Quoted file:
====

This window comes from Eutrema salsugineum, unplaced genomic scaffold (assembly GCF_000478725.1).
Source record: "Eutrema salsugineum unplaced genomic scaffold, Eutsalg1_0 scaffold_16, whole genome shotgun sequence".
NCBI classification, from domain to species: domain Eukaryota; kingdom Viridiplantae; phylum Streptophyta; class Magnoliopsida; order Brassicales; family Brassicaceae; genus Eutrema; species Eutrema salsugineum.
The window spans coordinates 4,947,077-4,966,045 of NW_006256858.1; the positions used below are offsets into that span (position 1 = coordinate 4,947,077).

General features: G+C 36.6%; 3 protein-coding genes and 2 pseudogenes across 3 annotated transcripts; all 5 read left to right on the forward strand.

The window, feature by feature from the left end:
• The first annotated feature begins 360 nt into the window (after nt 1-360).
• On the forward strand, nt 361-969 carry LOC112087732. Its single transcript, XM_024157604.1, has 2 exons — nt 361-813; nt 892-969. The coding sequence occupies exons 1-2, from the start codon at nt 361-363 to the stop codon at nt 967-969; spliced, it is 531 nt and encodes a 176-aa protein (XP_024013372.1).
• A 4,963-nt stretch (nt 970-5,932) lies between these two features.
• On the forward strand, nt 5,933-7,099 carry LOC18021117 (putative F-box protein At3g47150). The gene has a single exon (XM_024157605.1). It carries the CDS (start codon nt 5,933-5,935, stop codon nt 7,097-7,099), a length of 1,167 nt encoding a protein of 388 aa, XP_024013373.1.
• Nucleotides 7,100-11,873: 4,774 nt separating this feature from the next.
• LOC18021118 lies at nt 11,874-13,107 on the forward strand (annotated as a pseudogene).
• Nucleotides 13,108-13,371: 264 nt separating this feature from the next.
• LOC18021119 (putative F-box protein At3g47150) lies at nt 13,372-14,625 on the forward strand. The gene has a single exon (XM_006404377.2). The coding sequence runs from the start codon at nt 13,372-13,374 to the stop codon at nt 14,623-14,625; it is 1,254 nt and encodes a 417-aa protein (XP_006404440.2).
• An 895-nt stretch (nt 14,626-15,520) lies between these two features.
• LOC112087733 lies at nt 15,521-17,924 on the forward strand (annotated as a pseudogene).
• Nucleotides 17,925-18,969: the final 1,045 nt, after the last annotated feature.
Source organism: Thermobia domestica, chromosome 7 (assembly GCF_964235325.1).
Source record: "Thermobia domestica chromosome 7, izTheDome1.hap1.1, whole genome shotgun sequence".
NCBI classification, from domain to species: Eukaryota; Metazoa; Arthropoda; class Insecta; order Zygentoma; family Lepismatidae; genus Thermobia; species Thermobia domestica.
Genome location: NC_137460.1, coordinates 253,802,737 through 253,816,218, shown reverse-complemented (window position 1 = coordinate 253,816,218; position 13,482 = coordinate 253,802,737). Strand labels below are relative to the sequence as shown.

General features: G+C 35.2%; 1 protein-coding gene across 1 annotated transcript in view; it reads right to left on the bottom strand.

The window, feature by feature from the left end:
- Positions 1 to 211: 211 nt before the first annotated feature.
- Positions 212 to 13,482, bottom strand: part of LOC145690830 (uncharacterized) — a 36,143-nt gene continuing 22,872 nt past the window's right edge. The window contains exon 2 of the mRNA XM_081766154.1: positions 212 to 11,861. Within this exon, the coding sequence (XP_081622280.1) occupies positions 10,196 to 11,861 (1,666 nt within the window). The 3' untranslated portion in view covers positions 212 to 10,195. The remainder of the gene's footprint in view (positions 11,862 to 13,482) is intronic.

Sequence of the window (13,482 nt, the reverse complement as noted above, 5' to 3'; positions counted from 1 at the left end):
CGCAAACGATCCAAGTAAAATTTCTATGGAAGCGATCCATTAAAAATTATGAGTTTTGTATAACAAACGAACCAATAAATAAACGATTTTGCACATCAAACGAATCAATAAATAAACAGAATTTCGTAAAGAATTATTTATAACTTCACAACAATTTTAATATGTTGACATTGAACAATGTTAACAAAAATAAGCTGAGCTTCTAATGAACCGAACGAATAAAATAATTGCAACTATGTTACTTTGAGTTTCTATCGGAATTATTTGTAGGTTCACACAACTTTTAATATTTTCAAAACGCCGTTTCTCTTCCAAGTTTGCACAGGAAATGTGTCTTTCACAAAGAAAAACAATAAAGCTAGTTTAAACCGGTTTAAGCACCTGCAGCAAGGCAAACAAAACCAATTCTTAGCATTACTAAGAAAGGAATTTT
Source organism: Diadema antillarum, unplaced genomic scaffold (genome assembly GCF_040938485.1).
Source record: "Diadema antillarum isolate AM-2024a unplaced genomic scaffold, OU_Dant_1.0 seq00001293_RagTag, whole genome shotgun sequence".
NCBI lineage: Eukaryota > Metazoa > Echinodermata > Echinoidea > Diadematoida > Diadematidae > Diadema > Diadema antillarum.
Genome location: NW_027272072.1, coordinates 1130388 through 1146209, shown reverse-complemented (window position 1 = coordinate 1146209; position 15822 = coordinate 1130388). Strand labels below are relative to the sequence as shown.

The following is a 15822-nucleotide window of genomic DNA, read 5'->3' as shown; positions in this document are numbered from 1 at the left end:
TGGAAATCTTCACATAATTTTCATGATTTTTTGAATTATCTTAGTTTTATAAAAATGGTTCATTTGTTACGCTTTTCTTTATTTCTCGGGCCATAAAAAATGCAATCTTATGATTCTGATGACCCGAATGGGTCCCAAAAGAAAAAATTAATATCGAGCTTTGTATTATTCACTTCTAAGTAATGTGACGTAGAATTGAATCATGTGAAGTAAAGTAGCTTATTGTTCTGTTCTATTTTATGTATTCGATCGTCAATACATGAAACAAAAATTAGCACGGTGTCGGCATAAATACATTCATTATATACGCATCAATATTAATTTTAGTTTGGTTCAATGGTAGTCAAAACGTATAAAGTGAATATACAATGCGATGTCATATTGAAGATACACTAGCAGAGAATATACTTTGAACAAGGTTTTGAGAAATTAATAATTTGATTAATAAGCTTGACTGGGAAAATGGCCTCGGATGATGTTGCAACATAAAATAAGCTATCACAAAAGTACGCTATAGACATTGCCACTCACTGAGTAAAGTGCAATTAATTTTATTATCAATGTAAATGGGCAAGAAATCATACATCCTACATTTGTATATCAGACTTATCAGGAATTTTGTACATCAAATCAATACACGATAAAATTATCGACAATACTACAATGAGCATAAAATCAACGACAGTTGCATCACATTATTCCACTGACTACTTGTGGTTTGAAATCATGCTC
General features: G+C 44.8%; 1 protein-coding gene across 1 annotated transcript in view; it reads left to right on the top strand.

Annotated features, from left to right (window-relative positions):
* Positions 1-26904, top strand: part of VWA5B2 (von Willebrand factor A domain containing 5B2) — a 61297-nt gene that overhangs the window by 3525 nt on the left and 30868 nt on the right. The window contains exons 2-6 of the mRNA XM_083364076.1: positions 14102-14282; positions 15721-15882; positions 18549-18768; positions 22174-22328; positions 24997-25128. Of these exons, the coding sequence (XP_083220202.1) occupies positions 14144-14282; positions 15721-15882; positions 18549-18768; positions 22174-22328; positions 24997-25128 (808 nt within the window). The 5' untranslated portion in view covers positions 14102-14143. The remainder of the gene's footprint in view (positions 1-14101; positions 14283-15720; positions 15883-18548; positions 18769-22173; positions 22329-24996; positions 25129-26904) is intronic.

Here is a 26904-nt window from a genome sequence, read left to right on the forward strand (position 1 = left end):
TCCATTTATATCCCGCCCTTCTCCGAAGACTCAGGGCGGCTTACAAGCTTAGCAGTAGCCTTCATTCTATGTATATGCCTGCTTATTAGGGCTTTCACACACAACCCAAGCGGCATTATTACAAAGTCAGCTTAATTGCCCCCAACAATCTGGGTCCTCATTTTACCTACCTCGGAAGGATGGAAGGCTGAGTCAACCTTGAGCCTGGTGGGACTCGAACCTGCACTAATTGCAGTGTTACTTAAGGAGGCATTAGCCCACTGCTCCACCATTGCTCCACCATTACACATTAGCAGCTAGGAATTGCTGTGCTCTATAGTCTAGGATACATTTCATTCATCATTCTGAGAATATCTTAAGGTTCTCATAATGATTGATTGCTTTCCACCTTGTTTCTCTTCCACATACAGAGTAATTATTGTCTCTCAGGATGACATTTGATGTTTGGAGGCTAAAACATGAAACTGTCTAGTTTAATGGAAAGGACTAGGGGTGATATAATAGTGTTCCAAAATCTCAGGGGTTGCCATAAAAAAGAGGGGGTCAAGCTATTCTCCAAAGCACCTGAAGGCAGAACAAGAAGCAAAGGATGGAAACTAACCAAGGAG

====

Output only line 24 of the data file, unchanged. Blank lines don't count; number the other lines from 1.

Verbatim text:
- Positions 1 to 211: 211 nt before the first annotated feature.